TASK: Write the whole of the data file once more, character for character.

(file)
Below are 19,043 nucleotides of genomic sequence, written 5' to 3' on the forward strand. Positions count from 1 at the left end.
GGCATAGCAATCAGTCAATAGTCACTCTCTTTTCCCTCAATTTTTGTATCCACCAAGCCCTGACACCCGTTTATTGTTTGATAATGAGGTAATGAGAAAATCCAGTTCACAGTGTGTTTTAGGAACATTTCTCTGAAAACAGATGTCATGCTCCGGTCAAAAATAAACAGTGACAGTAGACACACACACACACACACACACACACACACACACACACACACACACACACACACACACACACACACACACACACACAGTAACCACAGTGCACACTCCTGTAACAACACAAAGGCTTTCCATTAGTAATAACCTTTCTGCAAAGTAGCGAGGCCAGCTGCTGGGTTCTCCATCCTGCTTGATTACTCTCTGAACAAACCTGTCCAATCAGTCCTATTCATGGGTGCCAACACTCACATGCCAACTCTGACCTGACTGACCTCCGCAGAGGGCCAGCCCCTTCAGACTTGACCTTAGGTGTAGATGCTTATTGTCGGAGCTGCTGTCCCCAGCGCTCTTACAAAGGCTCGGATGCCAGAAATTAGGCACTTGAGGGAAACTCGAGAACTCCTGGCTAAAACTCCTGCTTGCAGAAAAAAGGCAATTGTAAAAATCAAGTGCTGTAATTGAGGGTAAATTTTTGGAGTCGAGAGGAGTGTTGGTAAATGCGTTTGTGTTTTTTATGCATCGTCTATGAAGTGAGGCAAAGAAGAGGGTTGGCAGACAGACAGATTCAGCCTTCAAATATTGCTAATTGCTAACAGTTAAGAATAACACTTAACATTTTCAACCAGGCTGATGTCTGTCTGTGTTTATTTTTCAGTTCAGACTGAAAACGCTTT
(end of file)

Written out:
Below are 19,043 nucleotides of genomic sequence, written 5' to 3' on the forward strand. Positions count from 1 at the left end.
GGCATAGCAATCAGTCAATAGTCACTCTCTTTTCCCTCAATTTTTGTATCCACCAAGCCCTGACACCCGTTTATTGTTTGATAATGAGGTAATGAGAAAATCCAGTTCACAGTGTGTTTTAGGAACATTTCTCTGAAAACAGATGTCATGCTCCGGTCAAAAATAAACAGTGACAGTAGACACACACACACACACACACACACACACACACACACACACACACACACACACACACACACACACACACACACACACAGTAACCACAGTGCACACTCCTGTAACAACACAAAGGCTTTCCATTAGTAATAACCTTTCTGCAAAGTAGCGAGGCCAGCTGCTGGGTTCTCCATCCTGCTTGATTACTCTCTGAACAAACCTGTCCAATCAGTCCTATTCATGGGTGCCAACACTCACATGCCAACTCTGACCTGACTGACCTCCGCAGAGGGCCAGCCCCTTCAGACTTGACCTTAGGTGTAGATGCTTATTGTCGGAGCTGCTGTCCCCAGCGCTCTTACAAAGGCTCGGATGCCAGAAATTAGGCACTTGAGGGAAACTCGAGAACTCCTGGCTAAAACTCCTGCTTGCAGAAAAAAGGCAATTGTAAAAATCAAGTGCTGTAATTGAGGGTAAATTTTTGGAGTCGAGAGGAGTGTTGGTAAATGCGTTTGTGTTTTTTATGCATCGTCTATGAAGTGAGGCAAAGAAGAGGGTTGGCAGACAGACAGATTCAGCCTTCAAATATTGCTAATTGCTAACAGTTAAGAATAACACTTAACATTTTCAACCAGGCTGATGTCTGTCTGTGTTTATTTTTCAGTTCAGACTGAAAACGCTTT